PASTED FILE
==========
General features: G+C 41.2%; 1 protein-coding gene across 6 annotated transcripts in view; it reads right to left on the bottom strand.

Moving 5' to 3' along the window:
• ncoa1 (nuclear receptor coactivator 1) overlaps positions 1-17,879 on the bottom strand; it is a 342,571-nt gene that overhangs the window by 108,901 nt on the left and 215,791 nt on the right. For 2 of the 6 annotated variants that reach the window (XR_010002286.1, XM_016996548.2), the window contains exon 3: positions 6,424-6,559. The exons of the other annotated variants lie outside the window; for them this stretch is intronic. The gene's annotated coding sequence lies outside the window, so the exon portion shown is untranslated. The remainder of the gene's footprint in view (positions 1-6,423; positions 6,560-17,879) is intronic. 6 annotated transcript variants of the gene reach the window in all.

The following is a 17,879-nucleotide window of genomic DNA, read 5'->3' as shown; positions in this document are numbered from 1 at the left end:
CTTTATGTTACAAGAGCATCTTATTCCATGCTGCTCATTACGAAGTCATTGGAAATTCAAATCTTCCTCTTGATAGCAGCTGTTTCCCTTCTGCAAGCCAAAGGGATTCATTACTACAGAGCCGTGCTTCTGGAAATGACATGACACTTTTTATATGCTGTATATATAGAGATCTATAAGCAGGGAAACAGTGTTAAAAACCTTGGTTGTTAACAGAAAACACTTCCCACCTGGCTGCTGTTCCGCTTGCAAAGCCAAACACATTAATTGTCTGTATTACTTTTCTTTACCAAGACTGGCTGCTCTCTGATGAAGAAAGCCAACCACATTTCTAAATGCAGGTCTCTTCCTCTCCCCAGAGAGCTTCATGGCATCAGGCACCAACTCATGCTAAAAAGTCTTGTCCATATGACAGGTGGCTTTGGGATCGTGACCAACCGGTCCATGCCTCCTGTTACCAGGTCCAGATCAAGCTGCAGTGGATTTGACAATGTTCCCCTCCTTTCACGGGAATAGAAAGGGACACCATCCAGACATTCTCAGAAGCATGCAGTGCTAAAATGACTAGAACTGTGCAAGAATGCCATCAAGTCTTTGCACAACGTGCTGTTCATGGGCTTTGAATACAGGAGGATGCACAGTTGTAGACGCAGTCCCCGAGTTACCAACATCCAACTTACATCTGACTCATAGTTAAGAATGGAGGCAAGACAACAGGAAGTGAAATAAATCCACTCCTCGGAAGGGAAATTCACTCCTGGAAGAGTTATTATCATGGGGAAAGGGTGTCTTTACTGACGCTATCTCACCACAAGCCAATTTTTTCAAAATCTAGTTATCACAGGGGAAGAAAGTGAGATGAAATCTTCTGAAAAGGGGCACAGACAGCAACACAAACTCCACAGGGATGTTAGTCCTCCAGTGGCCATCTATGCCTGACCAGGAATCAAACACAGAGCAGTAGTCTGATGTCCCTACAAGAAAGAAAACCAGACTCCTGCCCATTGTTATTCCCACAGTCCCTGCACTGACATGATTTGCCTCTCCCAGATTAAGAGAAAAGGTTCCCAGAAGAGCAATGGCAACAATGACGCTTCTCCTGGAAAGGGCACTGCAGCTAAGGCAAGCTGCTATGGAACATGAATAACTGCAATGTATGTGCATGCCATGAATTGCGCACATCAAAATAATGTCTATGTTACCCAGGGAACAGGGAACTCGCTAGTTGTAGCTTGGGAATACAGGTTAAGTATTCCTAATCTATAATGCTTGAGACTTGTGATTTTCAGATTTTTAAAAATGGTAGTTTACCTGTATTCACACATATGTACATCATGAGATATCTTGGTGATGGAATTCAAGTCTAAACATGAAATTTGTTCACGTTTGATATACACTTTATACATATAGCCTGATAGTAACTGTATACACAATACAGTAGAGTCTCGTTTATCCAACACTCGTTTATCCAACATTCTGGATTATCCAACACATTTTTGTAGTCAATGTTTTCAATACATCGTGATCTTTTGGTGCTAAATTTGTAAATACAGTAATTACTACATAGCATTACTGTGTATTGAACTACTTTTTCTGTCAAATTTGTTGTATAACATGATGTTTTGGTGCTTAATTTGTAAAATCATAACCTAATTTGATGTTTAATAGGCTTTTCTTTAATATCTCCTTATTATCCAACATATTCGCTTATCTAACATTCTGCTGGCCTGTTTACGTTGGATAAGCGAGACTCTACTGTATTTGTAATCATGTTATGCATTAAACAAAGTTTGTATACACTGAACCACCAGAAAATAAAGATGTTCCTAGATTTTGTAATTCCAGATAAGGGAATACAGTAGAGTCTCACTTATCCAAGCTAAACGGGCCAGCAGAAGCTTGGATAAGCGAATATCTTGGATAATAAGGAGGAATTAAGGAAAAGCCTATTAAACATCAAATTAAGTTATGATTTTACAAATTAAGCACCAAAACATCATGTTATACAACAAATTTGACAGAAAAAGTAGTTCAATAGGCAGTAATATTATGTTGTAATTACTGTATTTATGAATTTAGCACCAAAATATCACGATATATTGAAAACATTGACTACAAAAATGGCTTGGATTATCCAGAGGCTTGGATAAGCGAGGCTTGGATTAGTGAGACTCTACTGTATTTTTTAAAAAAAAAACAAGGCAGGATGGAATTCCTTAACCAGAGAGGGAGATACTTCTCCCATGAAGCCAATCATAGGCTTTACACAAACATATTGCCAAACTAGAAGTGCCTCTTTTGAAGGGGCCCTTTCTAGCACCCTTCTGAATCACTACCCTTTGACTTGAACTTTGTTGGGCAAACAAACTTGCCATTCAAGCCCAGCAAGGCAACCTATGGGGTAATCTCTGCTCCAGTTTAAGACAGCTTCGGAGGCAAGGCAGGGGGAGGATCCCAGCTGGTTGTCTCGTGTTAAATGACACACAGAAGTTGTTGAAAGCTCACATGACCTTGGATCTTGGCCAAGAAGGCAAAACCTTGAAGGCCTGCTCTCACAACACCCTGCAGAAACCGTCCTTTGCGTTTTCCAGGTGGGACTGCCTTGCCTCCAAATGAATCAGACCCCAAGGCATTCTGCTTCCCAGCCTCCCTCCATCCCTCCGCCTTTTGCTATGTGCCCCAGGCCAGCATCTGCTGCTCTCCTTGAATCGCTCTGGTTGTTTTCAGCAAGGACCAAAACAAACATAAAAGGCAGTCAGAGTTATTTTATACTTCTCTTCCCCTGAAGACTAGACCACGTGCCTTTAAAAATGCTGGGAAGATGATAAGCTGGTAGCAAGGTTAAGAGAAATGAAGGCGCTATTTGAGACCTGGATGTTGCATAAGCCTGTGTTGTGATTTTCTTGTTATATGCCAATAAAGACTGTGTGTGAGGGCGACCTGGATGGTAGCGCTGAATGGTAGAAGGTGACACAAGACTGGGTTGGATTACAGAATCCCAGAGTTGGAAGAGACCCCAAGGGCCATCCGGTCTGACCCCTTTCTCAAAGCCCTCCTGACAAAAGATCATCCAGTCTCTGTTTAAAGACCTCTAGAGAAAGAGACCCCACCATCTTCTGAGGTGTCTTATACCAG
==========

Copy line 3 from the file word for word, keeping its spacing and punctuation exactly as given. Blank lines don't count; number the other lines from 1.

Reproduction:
• ncoa1 (nuclear receptor coactivator 1) overlaps positions 1-17,879 on the bottom strand; it is a 342,571-nt gene that overhangs the window by 108,901 nt on the left and 215,791 nt on the right. For 2 of the 6 annotated variants that reach the window (XR_010002286.1, XM_016996548.2), the window contains exon 3: positions 6,424-6,559. The exons of the other annotated variants lie outside the window; for them this stretch is intronic. The gene's annotated coding sequence lies outside the window, so the exon portion shown is untranslated. The remainder of the gene's footprint in view (positions 1-6,423; positions 6,560-17,879) is intronic. 6 annotated transcript variants of the gene reach the window in all.